Figure 1.

Infiltrated violaceous tumor and areas of leukoplakia on the palate.

(0.33MB).
Figure 2.

Non-painful purpuric lesions, violaceous papules, nodules and tumors of varying sizes on the armpit, upper limb, cervical region and trunk.

(0.37MB).
Figure 3.

Non-painful papules, nodules and violaceous tumors on the face and scalp, of varying sizes.

(0.58MB).
Figure 4.

(A) Atypical vascular proliferation, with irregular vessels and endothelial atypia (Hematoxylin & eosin, low power). (B) Detail of the vascular neoplasia (Hematoxylin & eosin, ×100). (C) Immunohistochemistry of the skin fragment showing positivity for human herpes virus 8 (HHV8). (D) Immunohistochemistry of the skin fragment showing positivity for the endothelial cell marker CD31.

(0.87MB).

KS is an endothelial malignancy and the epidemic clinical form is associated with HIV infection. Its causes and risk factors include herpesvirus type 8 infection, immunosuppression, genetic predisposition, and the presence of HLA DR5.4,5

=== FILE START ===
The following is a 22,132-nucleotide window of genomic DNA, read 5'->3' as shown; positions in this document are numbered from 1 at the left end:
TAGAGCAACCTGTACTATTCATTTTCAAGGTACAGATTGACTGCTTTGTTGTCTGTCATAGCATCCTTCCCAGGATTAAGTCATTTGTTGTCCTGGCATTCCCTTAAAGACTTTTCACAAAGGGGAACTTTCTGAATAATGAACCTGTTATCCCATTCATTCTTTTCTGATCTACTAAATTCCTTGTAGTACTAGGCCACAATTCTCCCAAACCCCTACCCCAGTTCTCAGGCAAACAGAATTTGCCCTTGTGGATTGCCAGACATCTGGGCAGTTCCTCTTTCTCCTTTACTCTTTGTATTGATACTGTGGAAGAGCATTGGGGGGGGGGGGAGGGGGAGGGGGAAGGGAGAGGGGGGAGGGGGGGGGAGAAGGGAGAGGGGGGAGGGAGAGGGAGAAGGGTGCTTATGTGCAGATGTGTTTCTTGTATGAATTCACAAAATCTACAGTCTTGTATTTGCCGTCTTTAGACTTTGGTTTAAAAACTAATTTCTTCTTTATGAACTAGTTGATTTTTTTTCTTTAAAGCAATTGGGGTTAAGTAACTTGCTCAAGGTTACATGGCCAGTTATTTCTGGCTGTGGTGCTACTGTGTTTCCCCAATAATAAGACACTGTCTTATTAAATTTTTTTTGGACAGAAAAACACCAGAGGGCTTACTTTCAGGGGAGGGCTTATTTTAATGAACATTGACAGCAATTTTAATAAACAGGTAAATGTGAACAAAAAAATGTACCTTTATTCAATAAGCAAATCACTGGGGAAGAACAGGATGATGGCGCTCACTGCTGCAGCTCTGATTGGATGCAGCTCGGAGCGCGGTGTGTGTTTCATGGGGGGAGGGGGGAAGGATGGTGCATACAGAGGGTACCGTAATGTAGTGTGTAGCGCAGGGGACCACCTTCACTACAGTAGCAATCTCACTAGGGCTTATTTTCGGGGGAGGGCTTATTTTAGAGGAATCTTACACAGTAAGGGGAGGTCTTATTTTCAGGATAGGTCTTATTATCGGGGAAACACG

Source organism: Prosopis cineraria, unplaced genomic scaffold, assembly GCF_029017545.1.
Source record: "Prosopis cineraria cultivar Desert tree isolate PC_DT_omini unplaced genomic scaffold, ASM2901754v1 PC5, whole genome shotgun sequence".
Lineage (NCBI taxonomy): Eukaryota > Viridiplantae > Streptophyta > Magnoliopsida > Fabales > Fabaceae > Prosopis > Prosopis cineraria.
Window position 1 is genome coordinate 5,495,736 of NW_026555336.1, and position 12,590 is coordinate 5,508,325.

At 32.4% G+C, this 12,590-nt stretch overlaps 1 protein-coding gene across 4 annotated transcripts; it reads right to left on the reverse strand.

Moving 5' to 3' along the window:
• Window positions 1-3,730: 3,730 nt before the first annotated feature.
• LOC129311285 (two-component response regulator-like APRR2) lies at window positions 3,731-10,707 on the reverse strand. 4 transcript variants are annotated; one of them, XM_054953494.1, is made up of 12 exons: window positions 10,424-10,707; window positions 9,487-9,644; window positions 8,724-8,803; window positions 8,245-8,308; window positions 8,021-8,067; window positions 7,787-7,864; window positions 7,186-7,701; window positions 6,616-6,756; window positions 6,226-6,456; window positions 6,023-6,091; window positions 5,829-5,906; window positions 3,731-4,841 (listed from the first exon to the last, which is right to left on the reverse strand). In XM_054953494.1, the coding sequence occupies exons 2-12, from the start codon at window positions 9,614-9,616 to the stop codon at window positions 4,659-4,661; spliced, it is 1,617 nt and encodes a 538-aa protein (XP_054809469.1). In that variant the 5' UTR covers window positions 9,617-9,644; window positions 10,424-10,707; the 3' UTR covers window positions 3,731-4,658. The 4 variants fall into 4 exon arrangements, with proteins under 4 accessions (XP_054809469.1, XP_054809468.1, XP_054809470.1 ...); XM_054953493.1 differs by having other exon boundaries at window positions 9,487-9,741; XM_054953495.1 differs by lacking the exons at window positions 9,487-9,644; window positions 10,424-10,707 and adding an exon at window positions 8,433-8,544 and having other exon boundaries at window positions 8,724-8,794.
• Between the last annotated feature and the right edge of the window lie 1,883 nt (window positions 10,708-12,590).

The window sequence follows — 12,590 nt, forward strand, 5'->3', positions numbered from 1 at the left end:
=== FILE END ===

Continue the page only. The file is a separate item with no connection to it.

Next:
It may be the first manifestation of AIDS and indicates late diagnosis. The clinical manifestations of KS include asymptomatic violaceous, erythematous or brownish macules that progress to papules, plaques or tumors, which may bleed or ulcerate. There may be concomitant involvement of the gastrointestinal tract, lungs, lymph nodes, bones, and liver.4

On histopathology, the initial lesions show proliferation and dilation of the dermal vessels, with large endothelial cells; perivascular infiltrate of lymphocytes and plasma cells, extravasated erythrocytes and hemosiderin deposits. In the plaque and nodular stage, there is a proliferation of blood vessels and atypical spindle cells.6 There is also immunoreactivity with endothelial cell markers, such as CD34 and CD31.

After the implementation of ART in AIDS, there has been a reduction in the frequency of KS.5 Drugs have led to the regression of cutaneous and visceral lesions, possibly through direct anti-angiogenic effects and immune restoration.7 The decrease in KS cases may also be due to the lower number of AIDS cases among homosexual/bisexual men since this neoplasm characteristically affects this population.8